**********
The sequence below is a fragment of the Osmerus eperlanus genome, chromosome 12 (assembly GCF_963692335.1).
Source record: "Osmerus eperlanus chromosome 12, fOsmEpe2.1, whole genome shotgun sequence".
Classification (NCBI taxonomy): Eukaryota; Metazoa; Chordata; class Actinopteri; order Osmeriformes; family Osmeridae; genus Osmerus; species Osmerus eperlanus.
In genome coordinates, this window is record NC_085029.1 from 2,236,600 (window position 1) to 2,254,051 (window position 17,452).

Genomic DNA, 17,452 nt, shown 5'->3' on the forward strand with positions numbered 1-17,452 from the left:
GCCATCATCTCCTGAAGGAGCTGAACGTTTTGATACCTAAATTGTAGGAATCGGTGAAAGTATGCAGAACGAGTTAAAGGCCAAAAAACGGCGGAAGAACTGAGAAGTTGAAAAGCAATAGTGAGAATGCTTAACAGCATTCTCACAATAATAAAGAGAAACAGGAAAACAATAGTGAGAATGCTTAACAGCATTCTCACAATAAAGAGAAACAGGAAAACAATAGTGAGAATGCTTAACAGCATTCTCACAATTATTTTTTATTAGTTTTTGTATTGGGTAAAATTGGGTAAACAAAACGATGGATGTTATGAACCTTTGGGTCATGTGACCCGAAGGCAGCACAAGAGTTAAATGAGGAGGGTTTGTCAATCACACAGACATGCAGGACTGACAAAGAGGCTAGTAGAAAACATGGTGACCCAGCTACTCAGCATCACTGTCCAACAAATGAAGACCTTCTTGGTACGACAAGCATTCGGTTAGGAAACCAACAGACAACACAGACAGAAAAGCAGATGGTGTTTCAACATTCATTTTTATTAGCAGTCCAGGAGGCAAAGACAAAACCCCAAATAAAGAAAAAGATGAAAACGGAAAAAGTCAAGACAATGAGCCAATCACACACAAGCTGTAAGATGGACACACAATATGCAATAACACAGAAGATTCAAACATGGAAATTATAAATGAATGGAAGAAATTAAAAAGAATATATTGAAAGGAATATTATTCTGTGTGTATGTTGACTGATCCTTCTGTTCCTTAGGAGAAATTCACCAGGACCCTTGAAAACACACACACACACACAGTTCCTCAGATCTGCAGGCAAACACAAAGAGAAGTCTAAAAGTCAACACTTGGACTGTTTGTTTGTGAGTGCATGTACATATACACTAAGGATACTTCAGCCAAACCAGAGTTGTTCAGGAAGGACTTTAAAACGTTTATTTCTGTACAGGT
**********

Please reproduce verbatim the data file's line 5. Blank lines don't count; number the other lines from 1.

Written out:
Genomic DNA, 17,452 nt, shown 5'->3' on the forward strand with positions numbered 1-17,452 from the left: